The main condenser, following accepted manufacturing practice, is characterized by a vapor holding high pressure chamber, and a hot well or high pressure receiver which together with the compressor, define the high pressure side of the refrigeration system. The normal function of the receiver is to accumulate and hold a supply of liquid refrigerant at saturated condition in a flow chamber substantially at main condenser head pressure, which liquid is metered to the low pressure main evaporator through a float controlled mechanism.

The intermittently operated purging arrangement connected to receive air and other non-condensible vapors from the main system, includes a motor driven auxiliary compressor connected to the main condenser vapor holding portion for receiving water, refrigerant, and non-con densibles in vapor phase. An auxiliary condenser receives hot vapors from the purge compressor which vapors are condensed and forwarded to an element in which the liquid is separated from the non-condensibles. Water is further separated from the refrigerant, the latter being returned to the system for circulation and the water being rejected. Non-condensible gases are accumulated to a predetermined pressure greater than the system pressure and periodically vented to the atmosphere.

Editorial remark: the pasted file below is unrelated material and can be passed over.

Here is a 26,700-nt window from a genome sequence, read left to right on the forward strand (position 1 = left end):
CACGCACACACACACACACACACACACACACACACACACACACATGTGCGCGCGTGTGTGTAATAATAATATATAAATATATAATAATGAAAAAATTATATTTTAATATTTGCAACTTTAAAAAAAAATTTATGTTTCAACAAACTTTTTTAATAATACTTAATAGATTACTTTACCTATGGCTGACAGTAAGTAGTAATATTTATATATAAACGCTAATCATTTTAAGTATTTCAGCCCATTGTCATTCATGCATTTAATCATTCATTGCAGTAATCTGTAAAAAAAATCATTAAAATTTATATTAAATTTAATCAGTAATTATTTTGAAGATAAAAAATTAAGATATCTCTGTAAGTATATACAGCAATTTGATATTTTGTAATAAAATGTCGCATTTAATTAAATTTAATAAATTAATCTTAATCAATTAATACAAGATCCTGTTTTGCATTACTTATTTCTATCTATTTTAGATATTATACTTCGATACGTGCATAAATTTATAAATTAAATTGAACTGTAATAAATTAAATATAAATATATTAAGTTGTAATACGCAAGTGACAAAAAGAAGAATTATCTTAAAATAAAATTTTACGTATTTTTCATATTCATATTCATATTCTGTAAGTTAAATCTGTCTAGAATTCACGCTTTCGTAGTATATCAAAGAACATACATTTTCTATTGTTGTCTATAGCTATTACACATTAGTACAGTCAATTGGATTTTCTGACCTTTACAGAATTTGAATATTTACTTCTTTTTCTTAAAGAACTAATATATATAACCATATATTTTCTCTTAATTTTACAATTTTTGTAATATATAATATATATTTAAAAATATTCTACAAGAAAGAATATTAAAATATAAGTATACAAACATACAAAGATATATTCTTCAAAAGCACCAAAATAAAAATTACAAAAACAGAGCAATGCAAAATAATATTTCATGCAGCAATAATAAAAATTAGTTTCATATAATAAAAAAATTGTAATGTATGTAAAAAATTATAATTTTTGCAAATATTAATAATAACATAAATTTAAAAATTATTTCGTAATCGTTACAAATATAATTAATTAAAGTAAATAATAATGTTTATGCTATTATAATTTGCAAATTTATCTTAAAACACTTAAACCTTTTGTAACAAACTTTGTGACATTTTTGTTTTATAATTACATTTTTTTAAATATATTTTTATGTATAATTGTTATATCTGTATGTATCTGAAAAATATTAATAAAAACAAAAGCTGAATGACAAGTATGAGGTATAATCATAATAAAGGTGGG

The instant control contemplates means whereby the purge compressor is actuated intermittently at such times as the accumulation of non-condensibles exceeds a prede termined level. The control means is so communicated with the main system as to monitor and detect superheat in the main condenser liquid and to react in response to variations thereof.

One embodiment of the novel control arrangement includes a conduit means communicated with the high side liquid holding portion of the main condenser and main evaporator respectively. Flow control means interposed in the conduit affords means for varying the flow rate of saturated liquid in accordance with main condenser partial pressure attributable to non-condensibles which liquid is subsequently recirculated to the evaporator. Actuating means also disposed in the conduit means is connected for governing operation of the auxiliary purge compressor motor in response to the increase in partial pressure of non-condensibles in the main condenser vapor holding portion.